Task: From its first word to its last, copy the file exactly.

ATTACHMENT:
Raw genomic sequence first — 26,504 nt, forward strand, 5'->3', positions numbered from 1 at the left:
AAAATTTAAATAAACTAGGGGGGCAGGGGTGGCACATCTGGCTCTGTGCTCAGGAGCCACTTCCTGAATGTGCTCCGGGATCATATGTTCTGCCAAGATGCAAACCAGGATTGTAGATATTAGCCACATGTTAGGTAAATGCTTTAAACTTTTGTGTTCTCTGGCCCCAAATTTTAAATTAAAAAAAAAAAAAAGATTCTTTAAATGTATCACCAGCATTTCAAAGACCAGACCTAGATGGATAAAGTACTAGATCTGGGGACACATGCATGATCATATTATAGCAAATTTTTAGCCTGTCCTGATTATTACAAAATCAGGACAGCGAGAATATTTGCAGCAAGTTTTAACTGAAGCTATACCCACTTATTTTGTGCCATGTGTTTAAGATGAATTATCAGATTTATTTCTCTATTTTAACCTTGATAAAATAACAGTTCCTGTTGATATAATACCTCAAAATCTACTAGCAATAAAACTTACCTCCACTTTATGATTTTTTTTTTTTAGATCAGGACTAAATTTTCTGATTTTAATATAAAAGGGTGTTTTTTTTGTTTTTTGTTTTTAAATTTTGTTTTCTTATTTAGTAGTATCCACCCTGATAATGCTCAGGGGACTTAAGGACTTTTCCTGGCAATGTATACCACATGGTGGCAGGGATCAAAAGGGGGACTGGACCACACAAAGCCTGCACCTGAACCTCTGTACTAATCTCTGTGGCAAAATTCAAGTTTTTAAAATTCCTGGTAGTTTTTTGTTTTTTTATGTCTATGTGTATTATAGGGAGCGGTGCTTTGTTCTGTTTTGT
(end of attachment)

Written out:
Raw genomic sequence first — 26,504 nt, forward strand, 5'->3', positions numbered from 1 at the left:
AAAATTTAAATAAACTAGGGGGGCAGGGGTGGCACATCTGGCTCTGTGCTCAGGAGCCACTTCCTGAATGTGCTCCGGGATCATATGTTCTGCCAAGATGCAAACCAGGATTGTAGATATTAGCCACATGTTAGGTAAATGCTTTAAACTTTTGTGTTCTCTGGCCCCAAATTTTAAATTAAAAAAAAAAAAAAGATTCTTTAAATGTATCACCAGCATTTCAAAGACCAGACCTAGATGGATAAAGTACTAGATCTGGGGACACATGCATGATCATATTATAGCAAATTTTTAGCCTGTCCTGATTATTACAAAATCAGGACAGCGAGAATATTTGCAGCAAGTTTTAACTGAAGCTATACCCACTTATTTTGTGCCATGTGTTTAAGATGAATTATCAGATTTATTTCTCTATTTTAACCTTGATAAAATAACAGTTCCTGTTGATATAATACCTCAAAATCTACTAGCAATAAAACTTACCTCCACTTTATGATTTTTTTTTTTTAGATCAGGACTAAATTTTCTGATTTTAATATAAAAGGGTGTTTTTTTTGTTTTTTGTTTTTAAATTTTGTTTTCTTATTTAGTAGTATCCACCCTGATAATGCTCAGGGGACTTAAGGACTTTTCCTGGCAATGTATACCACATGGTGGCAGGGATCAAAAGGGGGACTGGACCACACAAAGCCTGCACCTGAACCTCTGTACTAATCTCTGTGGCAAAATTCAAGTTTTTAAAATTCCTGGTAGTTTTTTGTTTTTTTATGTCTATGTGTATTATAGGGAGCGGTGCTTTGTTCTGTTTTGT